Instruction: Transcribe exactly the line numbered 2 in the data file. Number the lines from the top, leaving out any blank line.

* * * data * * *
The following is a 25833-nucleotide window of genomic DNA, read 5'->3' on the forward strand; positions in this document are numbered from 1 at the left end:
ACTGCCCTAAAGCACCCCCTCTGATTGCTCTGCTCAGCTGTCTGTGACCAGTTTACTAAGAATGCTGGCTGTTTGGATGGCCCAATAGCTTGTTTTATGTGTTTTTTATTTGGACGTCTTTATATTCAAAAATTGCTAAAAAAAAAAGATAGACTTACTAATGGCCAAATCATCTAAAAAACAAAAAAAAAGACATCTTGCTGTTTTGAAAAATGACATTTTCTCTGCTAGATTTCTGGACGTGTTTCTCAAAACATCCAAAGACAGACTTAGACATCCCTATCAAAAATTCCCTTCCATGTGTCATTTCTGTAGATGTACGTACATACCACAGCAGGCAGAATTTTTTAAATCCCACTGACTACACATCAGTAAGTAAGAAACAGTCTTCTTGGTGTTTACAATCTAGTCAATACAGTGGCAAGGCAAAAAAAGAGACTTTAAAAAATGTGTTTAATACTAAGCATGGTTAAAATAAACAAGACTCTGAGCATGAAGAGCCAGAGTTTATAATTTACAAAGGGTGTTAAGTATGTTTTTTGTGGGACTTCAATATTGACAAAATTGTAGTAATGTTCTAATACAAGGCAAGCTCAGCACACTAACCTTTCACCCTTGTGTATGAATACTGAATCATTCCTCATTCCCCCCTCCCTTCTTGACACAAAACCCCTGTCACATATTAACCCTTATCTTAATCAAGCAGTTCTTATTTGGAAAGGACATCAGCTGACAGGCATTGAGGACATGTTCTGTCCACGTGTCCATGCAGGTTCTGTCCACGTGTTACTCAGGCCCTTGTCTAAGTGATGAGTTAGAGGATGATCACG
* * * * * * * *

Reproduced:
ACTGCCCTAAAGCACCCCCTCTGATTGCTCTGCTCAGCTGTCTGTGACCAGTTTACTAAGAATGCTGGCTGTTTGGATGGCCCAATAGCTTGTTTTATGTGTTTTTTATTTGGACGTCTTTATATTCAAAAATTGCTAAAAAAAAAAGATAGACTTACTAATGGCCAAATCATCTAAAAAACAAAAAAAAAGACATCTTGCTGTTTTGAAAAATGACATTTTCTCTGCTAGATTTCTGGACGTGTTTCTCAAAACATCCAAAGACAGACTTAGACATCCCTATCAAAAATTCCCTTCCATGTGTCATTTCTGTAGATGTACGTACATACCACAGCAGGCAGAATTTTTTAAATCCCACTGACTACACATCAGTAAGTAAGAAACAGTCTTCTTGGTGTTTACAATCTAGTCAATACAGTGGCAAGGCAAAAAAAGAGACTTTAAAAAATGTGTTTAATACTAAGCATGGTTAAAATAAACAAGACTCTGAGCATGAAGAGCCAGAGTTTATAATTTACAAAGGGTGTTAAGTATGTTTTTTGTGGGACTTCAATATTGACAAAATTGTAGTAATGTTCTAATACAAGGCAAGCTCAGCACACTAACCTTTCACCCTTGTGTATGAATACTGAATCATTCCTCATTCCCCCCTCCCTTCTTGACACAAAACCCCTGTCACATATTAACCCTTATCTTAATCAAGCAGTTCTTATTTGGAAAGGACATCAGCTGACAGGCATTGAGGACATGTTCTGTCCACGTGTCCATGCAGGTTCTGTCCACGTGTTACTCAGGCCCTTGTCTAAGTGATGAGTTAGAGGATGATCACG